|VR-HFS - Convair|
|Delivery date||20th February 1962|
|Engine Builder||General Electric|
|Engine Type||CJ-805-3B turbojet|
|Engine Power||11,650 lbf each|
|Cruise Speed||610 mph|
|Service Ceiling||41,000 ft|
|Empty Weight||94,000 lb (42,730 kg)|
|Payload||24,000 lb (10,900 kg)|
Cathay Pacific’s Debt to Howard Hughes
Fans of the Martin Scorsese film The Aviator may be surprised to learn that Cathay Pacific has Howard Hughes to thank for its successful evolution into the jet age – a major milestone in the airline’s history. The eccentric billionaire, movie mogul, industrialist and aviation pioneer was for many years principal stockholder in Trans World Airlines (TWA). In the mid-1950s, Hughes approached Convair – a division of General Dynamics – to come up with a design for a revolutionary new jetliner to meet TWA’s needs. At the time, Convair was lagging behind Boeing and Douglas, who were cornering the long-range commercial jet market with the B707 and DC-8 respectively, and Hughes convinced the company that there was a need for a medium-range jet that was both smaller and faster than these aircraft.
The result of the Hughes/Convair collaboration was the Convair 880: a good-looking aircraft with sharply swept back wings, four jet engines, and a slightly shorter and narrower fuselage than either the B707 or DC-8. In keeping with its intended niche market of short-to-medium-haul travel, the 880 was designed to carry less fuel than its rivals and to operate from runways as short as 5,000 feet. At Hughes’ behest, it had five, rather than six-abreast seating, offering greater levels of comfort and a total capacity (depending on configuration) of 75-100 passengers, but making it more expensive to operate. Whilst the 707 could reach maximum speeds of 560-580 miles per hour, the new aircraft’s cruising speed was 600 mph, or 880 feet per second, hence its name.
In 1956, TWA placed an order with General Dynamics for 30 of the new Convair 880 aircraft, and at the same time Hughes persuaded the manufacturer to sign a one-year exclusion contract promising the first 40 aircraft constructed to TWA and its other American launch customer, Delta. This contract effectively stymied Convair’s attempts to market the aircraft to other major carriers. Reluctant to wait in the queue, they were soon being courted by the more accommodating Boeing and Douglas. Meanwhile, as the first 18 aircraft neared completion, TWA announced that Hughes Tool, which underwrote its aircraft purchases, was in severe financial difficulties and would not be able to pay for them. Eventually the cash was found, but by the time the first of these aircraft were delivered to TWA in 1961, Howard Hughes’ problems with Hughes Tool had escalated to such an extent that his backers repossessed the aircraft, placed his 78% of TWA in a 10-year voting trust, and ousted him from control of the airline. TWA never made good on the original order from Convair.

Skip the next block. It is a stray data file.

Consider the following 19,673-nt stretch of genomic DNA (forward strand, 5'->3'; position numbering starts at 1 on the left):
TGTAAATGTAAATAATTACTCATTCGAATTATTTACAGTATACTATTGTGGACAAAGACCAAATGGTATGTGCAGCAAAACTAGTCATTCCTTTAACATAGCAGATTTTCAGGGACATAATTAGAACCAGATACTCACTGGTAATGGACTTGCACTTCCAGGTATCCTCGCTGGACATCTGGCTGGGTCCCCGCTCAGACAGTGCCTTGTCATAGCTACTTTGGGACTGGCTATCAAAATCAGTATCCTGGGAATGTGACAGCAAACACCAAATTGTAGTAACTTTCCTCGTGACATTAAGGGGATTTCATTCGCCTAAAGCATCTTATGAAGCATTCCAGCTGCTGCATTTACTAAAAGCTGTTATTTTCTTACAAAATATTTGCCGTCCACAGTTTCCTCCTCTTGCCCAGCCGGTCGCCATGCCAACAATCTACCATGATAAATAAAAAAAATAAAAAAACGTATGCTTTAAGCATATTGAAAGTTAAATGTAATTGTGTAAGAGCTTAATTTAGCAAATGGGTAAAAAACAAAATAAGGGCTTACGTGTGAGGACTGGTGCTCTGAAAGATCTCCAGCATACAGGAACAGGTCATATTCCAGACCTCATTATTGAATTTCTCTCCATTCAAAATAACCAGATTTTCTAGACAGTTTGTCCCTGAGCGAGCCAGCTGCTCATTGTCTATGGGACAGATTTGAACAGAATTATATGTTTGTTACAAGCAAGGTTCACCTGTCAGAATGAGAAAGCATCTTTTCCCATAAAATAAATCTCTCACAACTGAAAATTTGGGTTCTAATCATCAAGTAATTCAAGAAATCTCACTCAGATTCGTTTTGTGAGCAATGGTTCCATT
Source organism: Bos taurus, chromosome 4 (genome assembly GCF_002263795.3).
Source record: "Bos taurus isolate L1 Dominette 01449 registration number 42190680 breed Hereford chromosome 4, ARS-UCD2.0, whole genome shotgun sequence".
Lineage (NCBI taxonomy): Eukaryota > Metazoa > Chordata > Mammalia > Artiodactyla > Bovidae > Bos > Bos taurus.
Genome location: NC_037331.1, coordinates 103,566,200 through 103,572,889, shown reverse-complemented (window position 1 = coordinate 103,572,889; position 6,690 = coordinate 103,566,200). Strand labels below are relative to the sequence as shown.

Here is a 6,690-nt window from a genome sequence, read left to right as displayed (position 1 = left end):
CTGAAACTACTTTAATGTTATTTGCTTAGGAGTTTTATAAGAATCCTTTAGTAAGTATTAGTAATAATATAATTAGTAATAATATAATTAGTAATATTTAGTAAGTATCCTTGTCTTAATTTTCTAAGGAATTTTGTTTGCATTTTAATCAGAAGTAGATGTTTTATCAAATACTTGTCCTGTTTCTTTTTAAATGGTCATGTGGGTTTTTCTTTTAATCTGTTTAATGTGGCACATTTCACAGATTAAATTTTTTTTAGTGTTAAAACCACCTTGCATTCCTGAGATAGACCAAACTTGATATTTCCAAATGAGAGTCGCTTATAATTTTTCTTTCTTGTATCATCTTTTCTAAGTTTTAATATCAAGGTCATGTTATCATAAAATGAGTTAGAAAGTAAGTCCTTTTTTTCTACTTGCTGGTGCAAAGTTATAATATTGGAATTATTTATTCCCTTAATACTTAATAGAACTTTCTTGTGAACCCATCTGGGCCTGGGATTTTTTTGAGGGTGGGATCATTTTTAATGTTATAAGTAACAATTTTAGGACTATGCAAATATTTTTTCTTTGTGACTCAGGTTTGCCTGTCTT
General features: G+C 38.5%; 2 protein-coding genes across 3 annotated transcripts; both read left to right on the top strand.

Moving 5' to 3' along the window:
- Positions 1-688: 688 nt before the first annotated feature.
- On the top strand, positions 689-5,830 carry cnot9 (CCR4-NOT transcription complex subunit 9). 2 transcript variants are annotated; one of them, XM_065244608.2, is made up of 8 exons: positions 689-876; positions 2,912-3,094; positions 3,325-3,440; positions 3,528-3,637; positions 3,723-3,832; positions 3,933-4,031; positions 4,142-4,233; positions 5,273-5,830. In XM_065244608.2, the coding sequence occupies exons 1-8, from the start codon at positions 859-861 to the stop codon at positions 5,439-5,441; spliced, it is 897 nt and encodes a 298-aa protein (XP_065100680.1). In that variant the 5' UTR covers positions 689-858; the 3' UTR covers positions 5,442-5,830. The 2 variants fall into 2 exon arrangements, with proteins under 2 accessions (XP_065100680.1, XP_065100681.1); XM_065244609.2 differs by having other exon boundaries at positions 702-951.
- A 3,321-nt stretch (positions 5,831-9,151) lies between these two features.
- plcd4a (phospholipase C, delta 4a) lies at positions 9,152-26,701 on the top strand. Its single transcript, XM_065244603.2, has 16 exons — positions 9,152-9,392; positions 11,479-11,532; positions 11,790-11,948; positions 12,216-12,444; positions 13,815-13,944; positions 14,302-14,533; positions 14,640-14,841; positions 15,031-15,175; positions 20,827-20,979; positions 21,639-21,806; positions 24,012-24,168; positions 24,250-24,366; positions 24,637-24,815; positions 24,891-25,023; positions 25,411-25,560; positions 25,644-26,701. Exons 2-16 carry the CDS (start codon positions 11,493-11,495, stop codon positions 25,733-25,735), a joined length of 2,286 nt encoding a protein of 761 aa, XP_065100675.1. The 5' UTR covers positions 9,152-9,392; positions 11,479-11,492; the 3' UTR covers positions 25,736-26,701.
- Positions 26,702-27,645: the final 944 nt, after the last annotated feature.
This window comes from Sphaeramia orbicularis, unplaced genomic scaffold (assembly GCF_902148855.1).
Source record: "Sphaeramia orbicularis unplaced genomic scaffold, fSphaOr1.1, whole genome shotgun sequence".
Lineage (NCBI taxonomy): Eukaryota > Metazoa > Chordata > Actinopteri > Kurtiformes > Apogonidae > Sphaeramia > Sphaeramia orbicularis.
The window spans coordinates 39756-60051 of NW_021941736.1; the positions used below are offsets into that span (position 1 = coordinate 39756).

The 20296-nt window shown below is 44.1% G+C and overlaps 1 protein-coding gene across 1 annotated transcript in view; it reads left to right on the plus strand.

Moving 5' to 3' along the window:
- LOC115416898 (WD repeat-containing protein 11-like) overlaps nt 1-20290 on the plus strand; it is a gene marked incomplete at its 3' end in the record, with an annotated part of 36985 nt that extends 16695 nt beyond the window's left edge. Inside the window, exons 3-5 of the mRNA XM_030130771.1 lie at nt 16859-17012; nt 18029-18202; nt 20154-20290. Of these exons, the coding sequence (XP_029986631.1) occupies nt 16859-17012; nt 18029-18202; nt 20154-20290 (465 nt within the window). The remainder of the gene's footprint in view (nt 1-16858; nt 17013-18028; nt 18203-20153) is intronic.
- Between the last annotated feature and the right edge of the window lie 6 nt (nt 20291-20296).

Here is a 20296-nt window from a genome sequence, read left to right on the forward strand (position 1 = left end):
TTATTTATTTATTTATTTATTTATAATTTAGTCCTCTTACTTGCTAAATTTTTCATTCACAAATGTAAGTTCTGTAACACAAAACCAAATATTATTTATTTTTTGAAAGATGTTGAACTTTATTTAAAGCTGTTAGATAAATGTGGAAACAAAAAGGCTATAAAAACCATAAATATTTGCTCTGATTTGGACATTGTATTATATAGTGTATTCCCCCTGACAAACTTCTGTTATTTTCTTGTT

The manufacturer was forced to seek new customers abroad, developing a variant of the 880 – the 880M – which had increased fuel capacity and engine thrust, heavier landing gear and other features designed to appeal to operators requiring greater range. At the time, Cathay Pacific was poised to expand its all propeller and turboprop fleet with the addition of jets, but hesitating over which aircraft type to choose: both the B707 and DC-8 were too large for its requirements - and also too expensive. The Convair 880M was exactly the right size, and with General Dynamics offering generous terms - immediate delivery and a knockdown price of £2.5 million (including spares), to be repaid in quarterly instalments over four years – exactly the right price.
Cathay took delivery of its first Convair 880M in 1962; a second was added in 1965, partly financed by ‘trading in’ one of its Lockheed Electra turboprops. By 1971, the airline had eight of these aircraft, all of which were acquired very cheaply, enabling Cathay to expand into the jet-age at a much faster rate than would otherwise have been financially possible. Their comfort, high speed and reliability made them very popular with passengers and every pilot wanted to fly them. However, their high fuel consumption meant that in common with most other purchasers, Cathay replaced its Convairs in the mid-70s, opting for medium range Lockheed Super TriStars, which joined a growing fleet of B707s on the long-haul routes. The Hughes debacle, which had proved a silver lining for Cathay Pacific, spelled commercial disaster for General Dynamics. Only 65 of the Convair 880/880M series were ever constructed, together with a further 35 CV990s – a larger, faster version of the 880 developed for American Airlines. Though these aircraft are often regarded as amongst the best ever built, Convair lost US$450 million on the 880/990 programme in 1962 prices – a quarter of the total value of the company.